How to Adapt from Indoor Tennis to Outdoor Tennis

indoor courts

Today’s Guest Post is from Coach Todd Widom.

As the Orange Bowl Boys and Girls 16’s and 18’s International Tournament in South Florida is coming to a close, and the Boys and Girls 12’s and 14’s are getting  underway, it is important to note there are some players that come from different climates to play in this prestigious event.  I coach players who come to South Florida from the northeast that have to learn to adapt their games to be able to succeed outdoors.  This is also going to be true for all the players that are heading out to Arizona for the winter nationals that are coming from indoor tennis training.  I am seeing a lot of similarities in the way these junior players are playing and constructing points, and if they do not make the necessary adjustments from indoor to outdoor tennis, they are not going to be too successful in an outdoor climate.

The students I train know my tennis background and know that I was trained by some very tough Argentine disciplinarian coaches, who produced some of the best professionals and also some of the best amateurs in this country over the past thirty plus years.  In this day and age of technology, YouTube videos, and over coaching are what players may use to learn how to adapt to tennis outdoors.  This article is about the different issues I see with the players coming from indoor tennis and trying to adapt to outdoor tennis, which tends to be very difficult.  Remember, everything that these young players do, whether it is good or bad is a habit, so this transition from indoor tennis to outdoor tennis is not easy for many kids.

Before I go over the way a player should adapt their game to outdoors, one of the most important details we speak about is court positioning and movement.  It is very common for a player coming from playing indoors to crowd the baseline.  Unless you have the timing and eye hand coordination of James Blake or Andre Agassi, it is going to be very difficult to maintain enough tennis balls in a row to work the point effectively against your opponent.  What needs to be worked on is the player standing a couple of feet behind the baseline and constantly moving in and out of the baseline.  Recovering to a couple of feet behind the baseline after each shot is crucial so that the player does not get stuck half volleying the ball when their opponent hits a deep ball.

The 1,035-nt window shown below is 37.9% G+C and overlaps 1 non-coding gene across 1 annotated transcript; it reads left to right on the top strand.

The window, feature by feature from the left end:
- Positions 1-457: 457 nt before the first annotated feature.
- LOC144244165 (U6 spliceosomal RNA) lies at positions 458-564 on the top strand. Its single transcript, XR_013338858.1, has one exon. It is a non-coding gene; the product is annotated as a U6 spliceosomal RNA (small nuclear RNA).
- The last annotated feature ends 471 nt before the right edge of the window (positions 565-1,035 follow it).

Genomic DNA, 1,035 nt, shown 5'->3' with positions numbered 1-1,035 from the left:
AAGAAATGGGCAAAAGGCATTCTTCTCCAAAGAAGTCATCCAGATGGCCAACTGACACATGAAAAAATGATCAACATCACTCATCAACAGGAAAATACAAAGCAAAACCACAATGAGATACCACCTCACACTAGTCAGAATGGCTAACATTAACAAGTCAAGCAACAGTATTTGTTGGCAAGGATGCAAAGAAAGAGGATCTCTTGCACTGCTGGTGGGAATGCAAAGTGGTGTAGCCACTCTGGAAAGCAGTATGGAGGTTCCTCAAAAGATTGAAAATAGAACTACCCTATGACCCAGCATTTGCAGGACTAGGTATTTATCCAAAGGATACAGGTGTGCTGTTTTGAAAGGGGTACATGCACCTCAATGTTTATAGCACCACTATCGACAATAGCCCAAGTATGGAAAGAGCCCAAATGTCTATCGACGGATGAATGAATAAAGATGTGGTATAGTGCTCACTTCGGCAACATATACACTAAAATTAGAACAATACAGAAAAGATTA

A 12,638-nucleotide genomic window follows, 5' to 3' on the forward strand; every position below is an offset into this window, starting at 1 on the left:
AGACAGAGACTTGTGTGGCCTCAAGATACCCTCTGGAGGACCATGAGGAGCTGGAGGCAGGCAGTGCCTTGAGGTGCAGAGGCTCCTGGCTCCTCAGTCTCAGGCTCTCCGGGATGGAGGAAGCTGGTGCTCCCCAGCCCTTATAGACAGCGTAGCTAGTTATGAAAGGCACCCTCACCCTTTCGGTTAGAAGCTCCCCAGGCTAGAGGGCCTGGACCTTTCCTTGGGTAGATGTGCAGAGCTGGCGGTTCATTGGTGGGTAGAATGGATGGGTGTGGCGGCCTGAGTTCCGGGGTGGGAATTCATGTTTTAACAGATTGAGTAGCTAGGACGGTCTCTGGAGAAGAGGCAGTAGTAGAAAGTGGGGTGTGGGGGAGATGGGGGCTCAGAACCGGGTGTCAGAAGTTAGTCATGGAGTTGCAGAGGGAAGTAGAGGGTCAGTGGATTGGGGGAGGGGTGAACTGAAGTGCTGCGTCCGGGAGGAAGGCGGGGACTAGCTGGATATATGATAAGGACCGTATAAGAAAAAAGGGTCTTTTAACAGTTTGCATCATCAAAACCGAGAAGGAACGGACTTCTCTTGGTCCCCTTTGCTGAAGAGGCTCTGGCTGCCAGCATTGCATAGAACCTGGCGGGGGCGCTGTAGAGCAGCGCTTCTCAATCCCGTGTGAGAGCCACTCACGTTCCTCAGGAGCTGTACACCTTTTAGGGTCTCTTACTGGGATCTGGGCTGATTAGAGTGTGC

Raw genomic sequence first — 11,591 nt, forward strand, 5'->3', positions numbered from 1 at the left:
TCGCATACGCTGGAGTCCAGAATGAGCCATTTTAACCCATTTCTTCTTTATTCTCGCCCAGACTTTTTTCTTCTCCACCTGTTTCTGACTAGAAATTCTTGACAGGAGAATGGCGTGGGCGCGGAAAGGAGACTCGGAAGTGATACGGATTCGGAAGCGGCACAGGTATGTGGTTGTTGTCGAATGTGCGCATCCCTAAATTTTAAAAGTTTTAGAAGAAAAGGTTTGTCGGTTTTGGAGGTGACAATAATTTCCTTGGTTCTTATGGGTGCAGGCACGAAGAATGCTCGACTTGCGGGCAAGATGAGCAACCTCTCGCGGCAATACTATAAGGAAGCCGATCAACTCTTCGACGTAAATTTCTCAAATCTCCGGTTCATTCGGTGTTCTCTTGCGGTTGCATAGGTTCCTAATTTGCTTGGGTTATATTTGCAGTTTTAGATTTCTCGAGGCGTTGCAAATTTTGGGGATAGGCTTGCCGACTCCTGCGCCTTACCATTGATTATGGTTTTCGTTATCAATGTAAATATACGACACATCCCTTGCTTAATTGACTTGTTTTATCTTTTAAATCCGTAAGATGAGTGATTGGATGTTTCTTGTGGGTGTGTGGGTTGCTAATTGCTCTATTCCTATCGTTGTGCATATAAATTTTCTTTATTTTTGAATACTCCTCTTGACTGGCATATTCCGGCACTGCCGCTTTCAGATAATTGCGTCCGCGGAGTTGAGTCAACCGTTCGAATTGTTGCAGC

Beautiful technique and pretty strokes are very nice to have, but if you do not have a high level of fitness, your legs and strokes will break down.  Playing indoor tennis does not require the athlete to have a very high level of fitness.  The conditions indoors are controlled and there are no additional elements affecting your shots like the sun, wind, heat, and even humidity.  When playing indoors, where the ball is hit is where it will end up since there is no wind affecting the ball.  To build the fitness to compete outdoors takes at least a couple of weeks to a month of intense training, in order to be able to handle the outdoor conditions.

On an indoor court, a player can hit through the court with greater ease due to the speed of the court and there being the absence of outdoor elements.  Many times, I will place some targets on the court because we are working on depth of shot, because the indoor player is most likely pounding the ball big but a foot or two past the service line.  Playing the ball that short outdoors does not do much; however, playing the ball a bit higher over the net is the key to secure hitting those targets.  Depending on how a particular player hits the ball will determine the height and spin they will put on the ball in order to be successful.  For example, a player that has a game modeled after Maria Sharapova will play a bit higher over the net, but they will still hit through the ball.  If you tell this particular player to play high and heavy, you are taking this person out of their game that they are good at and that could negatively impact their game up for quite a while.  A player for example like Rafael Nadal will need to adjust their game to play much higher and heavier over the net if this particular player was coming from indoor to outdoor tennis.  As you can tell, the way the person is going to transition from indoor tennis to outdoor tennis significantly depends on their style of play and what they are already good at.